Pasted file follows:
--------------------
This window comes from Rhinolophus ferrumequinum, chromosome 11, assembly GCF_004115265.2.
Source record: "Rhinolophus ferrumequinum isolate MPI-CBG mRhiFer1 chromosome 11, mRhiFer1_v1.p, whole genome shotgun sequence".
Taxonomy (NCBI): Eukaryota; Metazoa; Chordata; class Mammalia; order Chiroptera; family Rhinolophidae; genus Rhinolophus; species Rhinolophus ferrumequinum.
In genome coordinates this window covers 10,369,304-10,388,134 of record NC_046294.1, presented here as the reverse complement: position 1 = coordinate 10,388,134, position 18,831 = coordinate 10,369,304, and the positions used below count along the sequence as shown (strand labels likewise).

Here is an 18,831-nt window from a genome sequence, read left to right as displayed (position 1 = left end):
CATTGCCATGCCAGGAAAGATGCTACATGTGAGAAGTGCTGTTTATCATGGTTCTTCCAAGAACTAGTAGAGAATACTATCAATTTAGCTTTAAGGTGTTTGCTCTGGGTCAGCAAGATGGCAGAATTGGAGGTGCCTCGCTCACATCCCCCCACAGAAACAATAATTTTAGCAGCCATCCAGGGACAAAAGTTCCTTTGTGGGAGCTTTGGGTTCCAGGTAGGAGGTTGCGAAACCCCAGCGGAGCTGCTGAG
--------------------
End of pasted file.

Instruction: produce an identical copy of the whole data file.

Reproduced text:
This window comes from Rhinolophus ferrumequinum, chromosome 11, assembly GCF_004115265.2.
Source record: "Rhinolophus ferrumequinum isolate MPI-CBG mRhiFer1 chromosome 11, mRhiFer1_v1.p, whole genome shotgun sequence".
Taxonomy (NCBI): Eukaryota; Metazoa; Chordata; class Mammalia; order Chiroptera; family Rhinolophidae; genus Rhinolophus; species Rhinolophus ferrumequinum.
In genome coordinates this window covers 10,369,304-10,388,134 of record NC_046294.1, presented here as the reverse complement: position 1 = coordinate 10,388,134, position 18,831 = coordinate 10,369,304, and the positions used below count along the sequence as shown (strand labels likewise).

Here is an 18,831-nt window from a genome sequence, read left to right as displayed (position 1 = left end):
CATTGCCATGCCAGGAAAGATGCTACATGTGAGAAGTGCTGTTTATCATGGTTCTTCCAAGAACTAGTAGAGAATACTATCAATTTAGCTTTAAGGTGTTTGCTCTGGGTCAGCAAGATGGCAGAATTGGAGGTGCCTCGCTCACATCCCCCCACAGAAACAATAATTTTAGCAGCCATCCAGGGACAAAAGTTCCTTTGTGGGAGCTTTGGGTTCCAGGTAGGAGGTTGCGAAACCCCAGCGGAGCTGCTGAG